Paris – Sunday, November 30 and Monday, December 1st, Paris went into an unusual state of calm. Police around every corner, sirens sounding every now and then, and a methodical organization by the Parisians of their own transportation marked these two days.
The Government had exhorted people to reduce their movement. Many were angry, because the communication of the Government had been so unclear that it seemed to hint to further terrorism threats. They had been asked not to drive their cars and to resort to the city’s emblematic subway system, before they were also told to avoid it. The anger which they have expressed, since then, relates to the idea of insisting on holding the Cop21 conference despite the state of emergency under which the country has now been living for nearly three weeks, following the November 13 terrorist attacks. They have weighed this situation of extra pressure against the fact that they did not expect much from that conference.
It would be difficult to suggest that such claims are unfounded. The COP21 will not lead to anything concrete indeed. It is, actually, little more than a big photo opportunity and a number of public relations stunts in which world leaders appear to be trying to save our planet from the ruin caused by Man, in a way that makes Man appear not as our entire race, united in fallacy and sharing selfishness, but as a distant being who once hurt our beloved planet, despite the best of our own intensions.
But, together, we are all that fickle selfish Man. The COP21 is, thus, nothing more than a big event which will barely hide the lie that the sum of the efforts deployed by the international community to combat climate change have been so far, simply because world leaders are not fighting the right beast. They are, instead, treating the symptoms of the problem, not the problem itself. Climate change is real. A Cairo covered by snow in 2013 – an extremely rare occurrence, the loss of the planet’s glacier mass, and a series of natural disasters are hard evidence that something is wrong with our planet. When it snows in Cairo, we have to take climate change seriously. As its name suggests, the COP21 is the twenty-first United Nations conference on global warming. Conference after conference, world leaders have failed to act efficiently to alter that trend, and they are now meeting in Paris, with the specter of the failure of the Copenhagen summit of 2009 looming over them. But what has changed since that summit?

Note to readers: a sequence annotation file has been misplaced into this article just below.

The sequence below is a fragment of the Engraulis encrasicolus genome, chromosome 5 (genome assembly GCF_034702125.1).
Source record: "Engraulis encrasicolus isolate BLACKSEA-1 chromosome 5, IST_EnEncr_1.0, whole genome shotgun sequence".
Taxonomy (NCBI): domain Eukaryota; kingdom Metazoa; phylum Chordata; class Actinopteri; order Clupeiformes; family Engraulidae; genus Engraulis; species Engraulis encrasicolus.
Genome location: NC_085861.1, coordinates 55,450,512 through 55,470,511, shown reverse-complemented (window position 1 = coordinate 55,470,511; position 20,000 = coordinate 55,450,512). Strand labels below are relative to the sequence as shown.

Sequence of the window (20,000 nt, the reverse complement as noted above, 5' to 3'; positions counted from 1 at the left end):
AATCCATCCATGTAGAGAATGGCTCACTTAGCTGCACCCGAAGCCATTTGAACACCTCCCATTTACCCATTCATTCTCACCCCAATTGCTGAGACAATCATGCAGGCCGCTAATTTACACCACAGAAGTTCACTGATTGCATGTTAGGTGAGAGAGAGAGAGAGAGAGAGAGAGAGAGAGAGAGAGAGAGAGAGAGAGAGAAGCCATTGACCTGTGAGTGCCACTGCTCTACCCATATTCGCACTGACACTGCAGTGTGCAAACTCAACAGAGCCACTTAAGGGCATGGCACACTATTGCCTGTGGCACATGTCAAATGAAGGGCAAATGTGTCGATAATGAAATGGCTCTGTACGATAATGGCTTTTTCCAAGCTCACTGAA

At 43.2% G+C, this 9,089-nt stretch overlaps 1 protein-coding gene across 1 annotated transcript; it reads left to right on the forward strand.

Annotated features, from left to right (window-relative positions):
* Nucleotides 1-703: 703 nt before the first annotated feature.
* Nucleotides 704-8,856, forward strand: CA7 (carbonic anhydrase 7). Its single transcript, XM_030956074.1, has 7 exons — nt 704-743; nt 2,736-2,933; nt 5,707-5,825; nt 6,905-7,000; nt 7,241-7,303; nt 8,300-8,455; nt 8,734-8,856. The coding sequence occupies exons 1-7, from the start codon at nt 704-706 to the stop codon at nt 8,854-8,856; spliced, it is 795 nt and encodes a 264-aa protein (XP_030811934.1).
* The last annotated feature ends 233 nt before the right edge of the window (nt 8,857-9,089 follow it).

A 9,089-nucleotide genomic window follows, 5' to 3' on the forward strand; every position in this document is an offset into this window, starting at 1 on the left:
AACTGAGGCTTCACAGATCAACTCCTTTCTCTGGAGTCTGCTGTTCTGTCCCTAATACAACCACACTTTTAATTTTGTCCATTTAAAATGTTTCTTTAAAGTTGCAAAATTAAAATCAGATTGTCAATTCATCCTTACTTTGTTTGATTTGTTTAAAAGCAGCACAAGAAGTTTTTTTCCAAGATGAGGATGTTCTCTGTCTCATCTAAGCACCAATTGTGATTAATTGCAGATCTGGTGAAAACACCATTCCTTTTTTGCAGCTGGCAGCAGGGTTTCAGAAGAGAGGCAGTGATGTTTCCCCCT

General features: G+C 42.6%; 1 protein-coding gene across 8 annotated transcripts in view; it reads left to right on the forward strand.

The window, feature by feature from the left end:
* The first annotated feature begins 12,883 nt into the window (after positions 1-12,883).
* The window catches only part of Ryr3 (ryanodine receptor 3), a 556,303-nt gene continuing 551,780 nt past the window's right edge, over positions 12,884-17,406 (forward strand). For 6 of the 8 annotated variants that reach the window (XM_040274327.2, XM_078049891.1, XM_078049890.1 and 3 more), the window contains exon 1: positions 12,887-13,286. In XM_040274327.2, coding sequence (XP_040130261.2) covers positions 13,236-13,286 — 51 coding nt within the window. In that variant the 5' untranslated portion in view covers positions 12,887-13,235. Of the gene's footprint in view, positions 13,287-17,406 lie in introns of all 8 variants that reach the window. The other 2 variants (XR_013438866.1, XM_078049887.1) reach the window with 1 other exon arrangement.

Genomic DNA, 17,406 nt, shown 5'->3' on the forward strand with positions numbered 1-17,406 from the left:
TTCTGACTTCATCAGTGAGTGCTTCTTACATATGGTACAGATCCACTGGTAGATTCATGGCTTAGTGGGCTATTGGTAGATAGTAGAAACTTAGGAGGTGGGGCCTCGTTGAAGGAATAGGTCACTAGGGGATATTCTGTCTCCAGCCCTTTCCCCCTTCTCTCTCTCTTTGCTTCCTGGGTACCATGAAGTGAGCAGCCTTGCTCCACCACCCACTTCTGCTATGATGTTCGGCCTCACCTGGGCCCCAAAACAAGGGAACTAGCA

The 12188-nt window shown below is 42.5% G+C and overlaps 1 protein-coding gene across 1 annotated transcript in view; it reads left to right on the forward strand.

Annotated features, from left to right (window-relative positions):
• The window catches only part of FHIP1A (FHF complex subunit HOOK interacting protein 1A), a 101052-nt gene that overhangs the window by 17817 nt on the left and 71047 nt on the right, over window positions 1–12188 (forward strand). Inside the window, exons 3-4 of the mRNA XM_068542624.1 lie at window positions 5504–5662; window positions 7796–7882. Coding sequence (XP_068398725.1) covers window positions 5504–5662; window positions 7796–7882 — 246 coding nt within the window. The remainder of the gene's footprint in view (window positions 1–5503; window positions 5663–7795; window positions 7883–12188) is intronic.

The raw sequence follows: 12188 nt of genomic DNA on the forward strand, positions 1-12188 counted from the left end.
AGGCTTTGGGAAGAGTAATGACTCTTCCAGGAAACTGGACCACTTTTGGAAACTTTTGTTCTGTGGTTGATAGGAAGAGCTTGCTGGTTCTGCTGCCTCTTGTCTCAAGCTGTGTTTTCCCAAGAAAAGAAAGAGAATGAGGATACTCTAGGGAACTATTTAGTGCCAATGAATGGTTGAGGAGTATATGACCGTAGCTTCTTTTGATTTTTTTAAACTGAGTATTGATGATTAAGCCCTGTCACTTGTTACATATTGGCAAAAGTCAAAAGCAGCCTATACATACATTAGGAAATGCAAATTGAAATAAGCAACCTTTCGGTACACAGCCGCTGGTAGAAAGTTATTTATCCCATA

The target of the COP21 is to reach a binding agreement between the different nations of the world, represented by their leaders, in order to reduce harmful emissions in a way that would prevent temperatures from rising by more than 2oC by the year 2100. And that is the first flaw in the conference. Climate change is a symptom. It is the repercussion of a problem, not the problem itself. Reducing such a temperature increase will, at best, reduce the impact of the problem. But temperatures will not stop rising. At best, we would only hand over the problem to other generations to come, decades later. Climate change is occurring because the planet is being polluted.
But pollution itself is a consequence of a wider issue: wrong, disproportionate and insanely gluttonous use of natural resources by Man on one hand, and lack of investment aiming at renewing natural resources on the other. In other words, pollution destroys the planet, and climate change is a consequence of such destruction. And the beast to fight is the gluttony that is causing that pollution.
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